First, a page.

Broncos want to keep Brock Osweiler, but will have to pony up

Broncos will need to pay to keep Osweiler (1:55)

ESPN NFL Insider Joe Banner discusses the market for quarterback Brock Osweiler and how the Peyton Manning decision is impacting Denver's ability to finalize a deal. (1:55)

ENGLEWOOD, Colo. -- Before free agency officially opens around the NFL at 4 p.m. ET Wednesday, there is a two-day negotiating window that opens on Monday.

Players and teams can’t sign contracts in that preliminary window, but it is a formal chance for a player and his representatives to see what the market is for the player’s services.

So, here’s a one-a-day look at where things stand with the Denver Broncos' most prominent free agents.

Thursday: Brock Osweiler.

Friday: Malik Jackson.

Status report: As the Broncos' backup quarterback for four seasons, Osweiler is poised for the open market at a high-demand position in a league stocked with teams still looking for a solution. However, the Broncos are working hard to keep him and appear willing, barring a break-the-bank offer from elsewhere, to spend what’s needed to keep Osweiler in the fold.

The resume: The Broncos went 5-2 in Osweiler’s starts this past season when Peyton Manning was out of the lineup with an injured left foot. He showed some late-game chops in the Broncos’ overtime wins against Cincinnati and New England, and both of those victories were key reasons why the Broncos had home-field advantage in the AFC on the way to a Super Bowl 50 win. For the year, Osweiler threw for 1,967 yards in eight games with 10 touchdowns and six interceptions. He had three games with at least 296 yards passing, including 299 yards passing in the win over the Bengals.

The Broncos’ position: They have invested four years in Osweiler’s development since they made him, as a 20-year-old, a second-round pick in the 2012 draft. They’ve seen him handle the high-pressure atmosphere on the field in his stretch-drive work this past season and seen his off-the-field composure in how he handled his situation with Manning’s injury as the Broncos essentially named a quarterback on a week-to-week basis from mid-November until the end of the regular season. There is some concern, from a football perspective, that Osweiler was sacked 20 times in his seven starts, 23 times in the eight games, and appeared on the injury report with shoulder, elbow, rib and knee injuries during that stretch as well. He needs to find the balance between making a play down the field with the punishment he is willing to take. It’s unlikely he would have been able to start the Broncos’ playoff opener because of the knee injury if Manning had not already been named the starter in the game.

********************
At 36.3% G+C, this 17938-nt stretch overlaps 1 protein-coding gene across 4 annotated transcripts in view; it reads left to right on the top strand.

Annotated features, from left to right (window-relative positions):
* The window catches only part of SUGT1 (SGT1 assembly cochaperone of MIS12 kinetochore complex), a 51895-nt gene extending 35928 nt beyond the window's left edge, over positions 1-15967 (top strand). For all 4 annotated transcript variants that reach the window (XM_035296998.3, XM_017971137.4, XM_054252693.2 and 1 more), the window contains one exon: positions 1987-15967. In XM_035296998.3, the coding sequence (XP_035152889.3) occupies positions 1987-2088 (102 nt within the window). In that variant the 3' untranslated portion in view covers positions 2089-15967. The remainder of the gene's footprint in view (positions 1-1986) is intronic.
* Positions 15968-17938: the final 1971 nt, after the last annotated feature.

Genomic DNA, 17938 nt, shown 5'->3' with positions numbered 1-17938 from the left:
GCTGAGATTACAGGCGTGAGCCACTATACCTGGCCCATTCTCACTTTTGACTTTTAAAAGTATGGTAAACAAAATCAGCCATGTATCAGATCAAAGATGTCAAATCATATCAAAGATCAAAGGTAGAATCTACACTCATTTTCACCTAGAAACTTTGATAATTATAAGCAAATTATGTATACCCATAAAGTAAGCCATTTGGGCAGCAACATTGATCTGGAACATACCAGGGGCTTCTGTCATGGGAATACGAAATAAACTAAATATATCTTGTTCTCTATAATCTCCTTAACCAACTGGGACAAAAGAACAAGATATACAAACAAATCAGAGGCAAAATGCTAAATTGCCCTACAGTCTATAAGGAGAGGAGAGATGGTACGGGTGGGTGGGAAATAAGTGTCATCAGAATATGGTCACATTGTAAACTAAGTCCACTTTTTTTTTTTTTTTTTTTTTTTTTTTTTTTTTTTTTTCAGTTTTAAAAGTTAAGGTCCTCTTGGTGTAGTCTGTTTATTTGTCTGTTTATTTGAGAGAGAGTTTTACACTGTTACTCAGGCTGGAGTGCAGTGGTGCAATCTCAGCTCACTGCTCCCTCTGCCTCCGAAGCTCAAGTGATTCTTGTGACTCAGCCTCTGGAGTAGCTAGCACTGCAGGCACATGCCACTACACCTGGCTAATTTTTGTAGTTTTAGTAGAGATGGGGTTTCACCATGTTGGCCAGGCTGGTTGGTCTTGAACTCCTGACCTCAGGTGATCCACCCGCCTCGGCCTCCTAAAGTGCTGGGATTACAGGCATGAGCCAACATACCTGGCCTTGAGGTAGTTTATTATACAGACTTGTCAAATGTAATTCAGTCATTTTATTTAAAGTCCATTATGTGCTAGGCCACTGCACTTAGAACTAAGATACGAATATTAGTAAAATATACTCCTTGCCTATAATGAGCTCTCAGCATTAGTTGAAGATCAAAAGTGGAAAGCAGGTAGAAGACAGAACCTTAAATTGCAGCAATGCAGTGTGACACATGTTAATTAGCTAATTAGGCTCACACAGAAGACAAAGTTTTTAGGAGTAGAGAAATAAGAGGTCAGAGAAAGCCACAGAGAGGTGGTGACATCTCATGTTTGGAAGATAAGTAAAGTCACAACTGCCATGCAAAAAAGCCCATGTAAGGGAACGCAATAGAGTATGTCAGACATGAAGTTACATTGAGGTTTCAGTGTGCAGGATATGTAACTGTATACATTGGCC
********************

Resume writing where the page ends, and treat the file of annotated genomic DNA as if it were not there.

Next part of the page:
Osweiler’s position: The guy is a quarterback who has shown he can win important games and keep his head in a high-profile situation. He helped a Super Bowl winner on the way to a title. Guys have gotten significant windfalls for a lot less than that. And after he waited more than three years to make his first regular-season start, no one should really begrudge the guy for feeling like he has waited his turn. When Sam Bradford got a two-year, $36 million deal to stay with the Philadelphia Eagles in recent days -- $26 million of that guaranteed -- that showed the cost of teams doing business in the quarterback aisle.

The bottom line: While it cannot be said definitively that Osweiler’s career sample size -- seven starts -- is enough to make him a slam-dunk franchise quarterback in waiting, he is likely the best option for the Broncos and that’s why Denver has tried hard to re-sign him before free agency opens. Should they succeed in re-signing him, the numbers in the deal will reflect those efforts. Then, they will need him to play to that deal if they are going to keep being an annual postseason participant.